The water quality of the springs seemed fine to me, but I judge by smell and clearness mostly. And many hot springs leave that silky feeling on your skin, but this one did not. Maybe because of the mixing with ordinary river water. Speaking of which, the river makes a great cooling down! Wade in and float slowly downstream. By the time you start feeling the chill you can go right back into a bubbly pool. Regulating the water temperature you do by widening or closing the small channel feeding into your bath; like opening the cold tap, only slower 😉
What to bring: a shovel
‘Nothing’ is what you usually bring to an onsen. That works here too but 99% of the visitors wear bathing suits. It is fun to watch the hotel guests clamber into the riverbed wearing their uniform ‘yukata’, the simple, cotton variety of a kimono, more like a bathrobe. Soap and such of course are not done. Neither is scrubbing before entering, but with the river as the endless flowing supplier of fresh water that is fine too. Walking barefoot across the pebbles is near torture to me, best to keep your slippers on when skipping between baths. It is also recommended to bring a small shovel! Yes, for easier digging of course. By hand works fine and is a nice little chore but very disturbingly, we found a fragment of a beer bottle while digging by hand. Also a sharp piece of metal, which seemed to be part of a barbecue grill once. Walking around is fine, but especially kids dig in furiously so bring that small shovel.
Practicalities: where to sleep
As the valley is so narrow, there is no abundance of spots to park and stay. There is a makeshift little parking lot just before the first houses which is flat and fine. On the river, stroll to the where the hot water bubbles in around 2 minutes. There are no toilets or anything though. And beware of monkeys, there is a resident troupe. They mind their own business but it is better not to test them. A couple of hundred meters before the village is a campsite. It was abandoned though and looked old. No open facilities there either but you could just park on the river and have a great stay. We did something else.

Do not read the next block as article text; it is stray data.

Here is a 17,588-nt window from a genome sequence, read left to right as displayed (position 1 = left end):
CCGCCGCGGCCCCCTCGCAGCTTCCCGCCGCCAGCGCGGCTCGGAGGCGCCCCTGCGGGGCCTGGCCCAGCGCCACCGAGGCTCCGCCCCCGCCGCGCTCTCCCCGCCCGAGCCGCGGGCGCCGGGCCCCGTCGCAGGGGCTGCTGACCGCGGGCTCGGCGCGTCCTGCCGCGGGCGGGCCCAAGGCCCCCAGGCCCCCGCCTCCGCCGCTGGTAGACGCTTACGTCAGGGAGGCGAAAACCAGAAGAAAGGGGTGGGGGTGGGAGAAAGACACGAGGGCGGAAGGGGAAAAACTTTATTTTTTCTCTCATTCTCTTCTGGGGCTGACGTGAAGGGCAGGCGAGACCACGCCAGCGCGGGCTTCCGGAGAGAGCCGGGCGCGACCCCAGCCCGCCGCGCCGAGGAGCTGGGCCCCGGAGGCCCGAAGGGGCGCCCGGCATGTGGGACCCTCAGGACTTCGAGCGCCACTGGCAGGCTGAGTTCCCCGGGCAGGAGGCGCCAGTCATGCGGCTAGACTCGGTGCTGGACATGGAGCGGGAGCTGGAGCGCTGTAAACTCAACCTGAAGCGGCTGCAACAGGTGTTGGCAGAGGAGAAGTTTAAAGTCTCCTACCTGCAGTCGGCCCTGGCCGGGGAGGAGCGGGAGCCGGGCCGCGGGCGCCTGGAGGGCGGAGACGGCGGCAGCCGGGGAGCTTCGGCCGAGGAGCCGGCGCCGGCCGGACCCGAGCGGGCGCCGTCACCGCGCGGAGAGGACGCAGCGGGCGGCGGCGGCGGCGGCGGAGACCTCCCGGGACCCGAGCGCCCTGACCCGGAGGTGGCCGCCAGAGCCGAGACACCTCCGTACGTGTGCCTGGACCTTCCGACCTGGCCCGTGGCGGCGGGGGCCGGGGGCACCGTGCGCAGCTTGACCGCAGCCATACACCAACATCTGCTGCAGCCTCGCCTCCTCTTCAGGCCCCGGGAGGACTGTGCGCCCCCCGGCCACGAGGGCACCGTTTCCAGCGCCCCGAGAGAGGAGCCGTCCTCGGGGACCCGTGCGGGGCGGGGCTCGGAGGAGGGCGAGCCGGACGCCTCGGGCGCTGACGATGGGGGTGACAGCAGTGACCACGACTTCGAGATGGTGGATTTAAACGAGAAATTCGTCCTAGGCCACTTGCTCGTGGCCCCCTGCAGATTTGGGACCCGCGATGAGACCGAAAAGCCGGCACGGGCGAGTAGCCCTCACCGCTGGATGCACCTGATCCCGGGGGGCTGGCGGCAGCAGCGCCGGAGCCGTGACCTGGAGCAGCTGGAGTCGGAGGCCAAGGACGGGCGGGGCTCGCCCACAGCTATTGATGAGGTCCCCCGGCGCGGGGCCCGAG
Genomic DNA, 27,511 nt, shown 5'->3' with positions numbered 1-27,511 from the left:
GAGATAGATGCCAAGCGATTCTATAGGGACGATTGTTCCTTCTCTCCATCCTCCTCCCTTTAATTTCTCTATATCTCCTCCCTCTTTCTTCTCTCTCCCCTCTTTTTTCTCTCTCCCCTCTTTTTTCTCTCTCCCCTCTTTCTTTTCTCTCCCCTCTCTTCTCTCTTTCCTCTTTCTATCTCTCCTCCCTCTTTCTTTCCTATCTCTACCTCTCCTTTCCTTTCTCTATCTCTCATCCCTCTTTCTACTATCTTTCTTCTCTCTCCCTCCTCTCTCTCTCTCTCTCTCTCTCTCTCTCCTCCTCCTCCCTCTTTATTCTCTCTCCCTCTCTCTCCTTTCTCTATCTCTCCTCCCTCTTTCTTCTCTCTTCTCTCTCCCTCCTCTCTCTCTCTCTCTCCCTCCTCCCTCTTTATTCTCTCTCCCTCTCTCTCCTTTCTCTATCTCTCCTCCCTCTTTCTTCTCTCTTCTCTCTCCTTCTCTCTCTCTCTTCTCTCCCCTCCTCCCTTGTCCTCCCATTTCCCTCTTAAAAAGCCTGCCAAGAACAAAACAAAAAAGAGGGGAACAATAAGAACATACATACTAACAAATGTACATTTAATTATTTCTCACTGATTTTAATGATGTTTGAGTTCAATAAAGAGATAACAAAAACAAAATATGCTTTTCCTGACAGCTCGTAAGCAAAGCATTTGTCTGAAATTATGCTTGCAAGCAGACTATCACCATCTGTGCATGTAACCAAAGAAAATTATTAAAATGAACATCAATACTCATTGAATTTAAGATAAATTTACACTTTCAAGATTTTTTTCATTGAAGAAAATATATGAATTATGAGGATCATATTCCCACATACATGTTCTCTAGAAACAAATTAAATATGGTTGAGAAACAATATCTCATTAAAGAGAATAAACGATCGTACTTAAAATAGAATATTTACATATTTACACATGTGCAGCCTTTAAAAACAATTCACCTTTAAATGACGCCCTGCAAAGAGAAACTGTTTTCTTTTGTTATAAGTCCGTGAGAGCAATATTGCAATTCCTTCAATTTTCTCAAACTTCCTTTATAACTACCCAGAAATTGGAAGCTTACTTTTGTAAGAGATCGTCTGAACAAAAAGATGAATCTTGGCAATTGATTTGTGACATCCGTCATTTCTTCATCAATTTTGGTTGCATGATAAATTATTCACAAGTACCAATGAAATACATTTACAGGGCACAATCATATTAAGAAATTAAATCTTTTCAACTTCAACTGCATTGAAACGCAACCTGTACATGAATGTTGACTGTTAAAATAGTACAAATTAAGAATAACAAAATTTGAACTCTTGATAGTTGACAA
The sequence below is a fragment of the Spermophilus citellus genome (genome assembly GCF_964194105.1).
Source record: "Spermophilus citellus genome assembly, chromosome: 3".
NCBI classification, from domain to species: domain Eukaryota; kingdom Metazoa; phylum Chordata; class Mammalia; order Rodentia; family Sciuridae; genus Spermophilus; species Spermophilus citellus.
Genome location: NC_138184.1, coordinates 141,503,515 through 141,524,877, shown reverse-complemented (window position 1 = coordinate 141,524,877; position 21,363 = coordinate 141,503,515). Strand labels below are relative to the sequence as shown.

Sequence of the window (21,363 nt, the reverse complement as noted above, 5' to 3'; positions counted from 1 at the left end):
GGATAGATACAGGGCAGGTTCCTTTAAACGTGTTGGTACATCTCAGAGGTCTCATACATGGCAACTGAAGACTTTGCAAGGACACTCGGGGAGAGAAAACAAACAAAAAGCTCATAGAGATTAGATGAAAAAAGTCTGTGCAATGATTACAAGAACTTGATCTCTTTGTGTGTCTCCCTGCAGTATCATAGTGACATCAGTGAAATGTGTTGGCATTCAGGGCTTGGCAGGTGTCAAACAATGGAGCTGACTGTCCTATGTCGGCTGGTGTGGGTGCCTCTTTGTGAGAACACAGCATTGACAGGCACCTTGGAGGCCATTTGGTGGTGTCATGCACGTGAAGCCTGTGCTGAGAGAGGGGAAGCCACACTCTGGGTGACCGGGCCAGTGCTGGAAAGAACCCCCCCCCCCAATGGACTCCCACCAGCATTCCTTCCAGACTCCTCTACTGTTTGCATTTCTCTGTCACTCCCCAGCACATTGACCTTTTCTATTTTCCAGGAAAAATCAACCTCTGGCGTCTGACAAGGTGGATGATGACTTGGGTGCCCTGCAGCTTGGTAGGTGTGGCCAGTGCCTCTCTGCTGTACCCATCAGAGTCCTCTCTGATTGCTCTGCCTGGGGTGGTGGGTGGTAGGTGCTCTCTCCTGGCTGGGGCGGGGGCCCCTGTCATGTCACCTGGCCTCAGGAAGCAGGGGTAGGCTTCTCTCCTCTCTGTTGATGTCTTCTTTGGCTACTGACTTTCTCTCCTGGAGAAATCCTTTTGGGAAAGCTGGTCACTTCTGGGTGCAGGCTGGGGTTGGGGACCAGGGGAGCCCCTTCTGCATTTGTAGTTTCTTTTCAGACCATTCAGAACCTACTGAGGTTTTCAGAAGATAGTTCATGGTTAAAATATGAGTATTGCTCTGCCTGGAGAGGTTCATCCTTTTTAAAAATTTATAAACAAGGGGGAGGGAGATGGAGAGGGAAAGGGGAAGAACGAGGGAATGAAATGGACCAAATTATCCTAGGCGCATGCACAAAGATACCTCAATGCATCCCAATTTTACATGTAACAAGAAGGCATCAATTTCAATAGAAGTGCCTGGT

Remember the tunnel I mentioned earlier? It is called the ‘Onsen Tunnel’ as on the other side is ‘Watase onsen’ which is quiet and known for its large selection of ‘rotemburo.’. A rotemburo is a hot spring in the open air, so for size Kawayu in winter easily beats Watarase but it has a nice collections of 5 outdoor baths. We went and parked on their parking to cook dinner and next enjoy the outdoor baths under the stars. There is actually a simple restaurant too, that serves all kind of regional fare like ‘noodles in mountain vegetables’ but also ‘Mehari sushi’ (rice ball wrapped in pickled leaves), Ayu (sweet river fish) and the rare ‘Onsen Gayu’ (hot spring rice gruel). All are Kumano specialties and not always easy to find so take the chance.
Combine your trip
All this goodness is in Wakayama, the southern tip of the large peninsula south of Osaka and Kyoto. Check the Go Camper Japan highlights map for details. There are many sights to see here, you can easily spend a week. Or a long weekend for those living in Osaka or Nagoya. The rocky coast of Shirahama, the holy mountain of Koyasan, the many many hot springs, the pelgrims paths and temples of Kumano. And more. Public transport is available but driving you own car is much more convenient and obviously a camping car is the very best!
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Other useful information:
details about Kawayu onsen details and other onsen and the Kumano region
another interesting site on this region and Kawayu
Japanese pelgrims trails in Wakayama, the Kumano Kodo. These are listed as Unesco World Heritage